POLITICAL REFORM I WOULD LIKE TO SEE

POLITICAL REFORM I WOULD LIKE TO SEE

Matt HealeyMonday,21 January 2013

The Snap:

Congress is dysfunctional. Everyone agrees on that. One cause is the redistricting that drives our representatives to the extremes, and rewards hard line stances at the expense of compromise. That does not mean that reforms are not possible or should not be considered.

The Download:

The number of appointees that require Senate confirmation has grown from 280 to over 1400 over the past 50 years. The average time required to confirm an appointee has grown from 2.5 months to over 10 months. This is lunacy. There has been a 6 year wait to confirm a new head of the ATF. There are multiple vacancies in the federal judiciary because Congress will not approve judges. Presidents, from both the Democratic party and Evangelical christian party of god, have turned to recess appointments and other approaches in order to circumvent the approval process. This is not what a functioning Congress and government should do.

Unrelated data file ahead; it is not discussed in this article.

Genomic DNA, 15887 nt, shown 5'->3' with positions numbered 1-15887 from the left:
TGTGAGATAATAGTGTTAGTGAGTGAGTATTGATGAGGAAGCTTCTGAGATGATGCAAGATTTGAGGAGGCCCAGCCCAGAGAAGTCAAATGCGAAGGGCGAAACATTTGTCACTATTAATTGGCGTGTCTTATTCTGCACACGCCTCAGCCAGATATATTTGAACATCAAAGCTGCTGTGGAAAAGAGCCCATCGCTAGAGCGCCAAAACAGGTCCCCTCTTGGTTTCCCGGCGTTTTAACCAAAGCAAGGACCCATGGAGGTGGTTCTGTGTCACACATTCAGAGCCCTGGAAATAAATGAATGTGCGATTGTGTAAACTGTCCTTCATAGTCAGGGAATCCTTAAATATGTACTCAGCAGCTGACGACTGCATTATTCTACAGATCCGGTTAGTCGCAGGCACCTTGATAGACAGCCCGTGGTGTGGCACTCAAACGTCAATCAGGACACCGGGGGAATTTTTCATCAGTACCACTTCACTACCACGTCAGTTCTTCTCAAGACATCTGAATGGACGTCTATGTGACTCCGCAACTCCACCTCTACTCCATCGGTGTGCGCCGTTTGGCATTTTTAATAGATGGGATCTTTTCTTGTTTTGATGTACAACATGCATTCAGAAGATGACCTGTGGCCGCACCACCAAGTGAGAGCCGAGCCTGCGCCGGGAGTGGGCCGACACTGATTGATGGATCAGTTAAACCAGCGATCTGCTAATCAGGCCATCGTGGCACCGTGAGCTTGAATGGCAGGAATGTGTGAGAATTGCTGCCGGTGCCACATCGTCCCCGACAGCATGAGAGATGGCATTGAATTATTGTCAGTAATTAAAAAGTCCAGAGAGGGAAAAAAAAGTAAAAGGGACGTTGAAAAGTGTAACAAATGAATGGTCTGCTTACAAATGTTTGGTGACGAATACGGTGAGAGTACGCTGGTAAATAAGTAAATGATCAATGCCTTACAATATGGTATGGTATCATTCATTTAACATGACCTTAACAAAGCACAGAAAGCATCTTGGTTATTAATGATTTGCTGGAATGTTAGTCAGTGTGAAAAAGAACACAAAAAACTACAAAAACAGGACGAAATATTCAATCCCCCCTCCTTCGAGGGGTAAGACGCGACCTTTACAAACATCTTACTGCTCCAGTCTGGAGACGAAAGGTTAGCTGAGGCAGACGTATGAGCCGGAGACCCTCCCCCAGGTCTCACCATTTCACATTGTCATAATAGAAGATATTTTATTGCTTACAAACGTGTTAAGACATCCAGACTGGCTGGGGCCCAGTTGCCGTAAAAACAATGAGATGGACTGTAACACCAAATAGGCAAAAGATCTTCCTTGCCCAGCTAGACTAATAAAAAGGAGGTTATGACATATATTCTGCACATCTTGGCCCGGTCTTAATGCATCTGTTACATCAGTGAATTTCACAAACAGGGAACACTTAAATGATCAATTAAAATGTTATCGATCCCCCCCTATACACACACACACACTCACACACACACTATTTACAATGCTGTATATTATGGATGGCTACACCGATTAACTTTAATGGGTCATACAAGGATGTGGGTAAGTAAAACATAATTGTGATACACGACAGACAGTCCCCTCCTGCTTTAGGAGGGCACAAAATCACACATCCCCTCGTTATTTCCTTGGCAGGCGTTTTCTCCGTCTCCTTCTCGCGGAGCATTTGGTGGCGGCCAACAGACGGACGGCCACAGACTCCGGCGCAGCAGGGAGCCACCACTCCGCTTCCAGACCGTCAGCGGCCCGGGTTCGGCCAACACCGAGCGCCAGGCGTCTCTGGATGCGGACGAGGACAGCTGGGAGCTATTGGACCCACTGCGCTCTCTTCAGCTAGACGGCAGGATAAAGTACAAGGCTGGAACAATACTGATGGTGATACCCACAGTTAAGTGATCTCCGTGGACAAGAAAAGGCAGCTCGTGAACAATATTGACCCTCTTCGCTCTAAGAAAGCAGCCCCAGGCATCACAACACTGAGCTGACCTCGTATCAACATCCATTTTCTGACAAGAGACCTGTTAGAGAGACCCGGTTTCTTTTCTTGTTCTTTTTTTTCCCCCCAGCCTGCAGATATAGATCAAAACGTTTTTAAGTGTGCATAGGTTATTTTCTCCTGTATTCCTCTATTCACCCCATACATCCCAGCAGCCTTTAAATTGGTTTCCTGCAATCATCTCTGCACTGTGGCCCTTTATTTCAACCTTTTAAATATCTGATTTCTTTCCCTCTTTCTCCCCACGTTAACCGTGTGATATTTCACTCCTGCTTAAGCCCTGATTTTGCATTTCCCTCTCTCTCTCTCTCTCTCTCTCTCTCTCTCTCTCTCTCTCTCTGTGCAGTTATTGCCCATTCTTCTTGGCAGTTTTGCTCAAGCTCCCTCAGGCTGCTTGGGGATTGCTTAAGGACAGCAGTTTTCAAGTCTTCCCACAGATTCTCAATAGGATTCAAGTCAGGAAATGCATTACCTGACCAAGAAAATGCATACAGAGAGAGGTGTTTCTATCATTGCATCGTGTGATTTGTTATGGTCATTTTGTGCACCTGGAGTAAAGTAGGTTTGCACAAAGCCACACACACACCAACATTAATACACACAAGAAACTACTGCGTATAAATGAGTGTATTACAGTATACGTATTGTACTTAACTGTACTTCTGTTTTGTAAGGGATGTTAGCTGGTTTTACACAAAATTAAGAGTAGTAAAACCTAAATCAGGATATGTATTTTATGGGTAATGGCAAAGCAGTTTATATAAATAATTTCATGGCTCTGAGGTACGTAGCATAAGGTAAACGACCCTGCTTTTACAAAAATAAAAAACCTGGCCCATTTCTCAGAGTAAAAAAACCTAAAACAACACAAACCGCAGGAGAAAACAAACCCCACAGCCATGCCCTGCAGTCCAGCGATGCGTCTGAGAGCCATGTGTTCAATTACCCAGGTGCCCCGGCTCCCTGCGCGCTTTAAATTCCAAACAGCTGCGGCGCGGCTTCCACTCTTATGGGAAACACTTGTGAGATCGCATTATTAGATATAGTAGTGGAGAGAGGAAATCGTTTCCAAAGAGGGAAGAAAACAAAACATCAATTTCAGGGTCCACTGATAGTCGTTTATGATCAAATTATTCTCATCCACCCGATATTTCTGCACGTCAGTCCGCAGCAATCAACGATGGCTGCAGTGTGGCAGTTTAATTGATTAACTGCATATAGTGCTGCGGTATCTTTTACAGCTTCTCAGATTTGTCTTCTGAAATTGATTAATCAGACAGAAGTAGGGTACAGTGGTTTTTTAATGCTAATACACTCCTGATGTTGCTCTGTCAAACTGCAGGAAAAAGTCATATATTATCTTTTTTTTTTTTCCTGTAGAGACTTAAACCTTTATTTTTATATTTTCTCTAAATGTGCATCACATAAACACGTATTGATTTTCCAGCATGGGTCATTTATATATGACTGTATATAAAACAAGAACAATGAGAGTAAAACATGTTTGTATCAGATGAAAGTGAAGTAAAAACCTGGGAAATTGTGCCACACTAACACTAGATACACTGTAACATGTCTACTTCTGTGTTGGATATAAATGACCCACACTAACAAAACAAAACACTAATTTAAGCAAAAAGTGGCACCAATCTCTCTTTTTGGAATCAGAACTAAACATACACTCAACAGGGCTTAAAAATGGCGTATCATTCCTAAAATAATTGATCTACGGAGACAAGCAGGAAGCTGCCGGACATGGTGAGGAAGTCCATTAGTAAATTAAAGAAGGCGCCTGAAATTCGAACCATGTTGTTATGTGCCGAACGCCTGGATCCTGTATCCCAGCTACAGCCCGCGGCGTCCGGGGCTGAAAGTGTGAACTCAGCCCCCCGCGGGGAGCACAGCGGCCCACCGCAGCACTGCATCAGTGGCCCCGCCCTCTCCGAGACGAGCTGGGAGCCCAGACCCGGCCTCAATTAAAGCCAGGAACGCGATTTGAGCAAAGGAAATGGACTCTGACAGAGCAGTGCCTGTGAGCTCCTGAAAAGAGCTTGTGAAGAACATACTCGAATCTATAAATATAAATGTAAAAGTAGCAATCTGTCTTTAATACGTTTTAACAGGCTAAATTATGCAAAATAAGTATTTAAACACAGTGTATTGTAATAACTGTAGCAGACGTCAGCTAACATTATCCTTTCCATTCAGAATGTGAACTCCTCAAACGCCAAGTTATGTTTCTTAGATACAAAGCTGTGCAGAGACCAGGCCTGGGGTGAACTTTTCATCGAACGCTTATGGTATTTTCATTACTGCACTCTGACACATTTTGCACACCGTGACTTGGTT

The problem is that the confirmation process has become so political, and the rules allow for so many ways for the minority party to scuttle an appointment: Anonymous holds, filibusters, blocking in committee, etc. This needs to change. Fortunately, there is a common sense solution: Require an up or down vote for all appointees within a specified number of days when Congress was in session. So, within 75 working days, a vote would have to be taken or the appointee would automatically be approved. This would have to be coupled with a requirement that the vote could not be filibustered, so that a minority could not filibuster an appointee and block confirmation — thus triggering the automatic approval. This would clear the backlog of vacancies in the federal government.

Hat Tips:

The New York Times, Washington Post, People For The American Way, Huffington Post, Image Credit: Flickr

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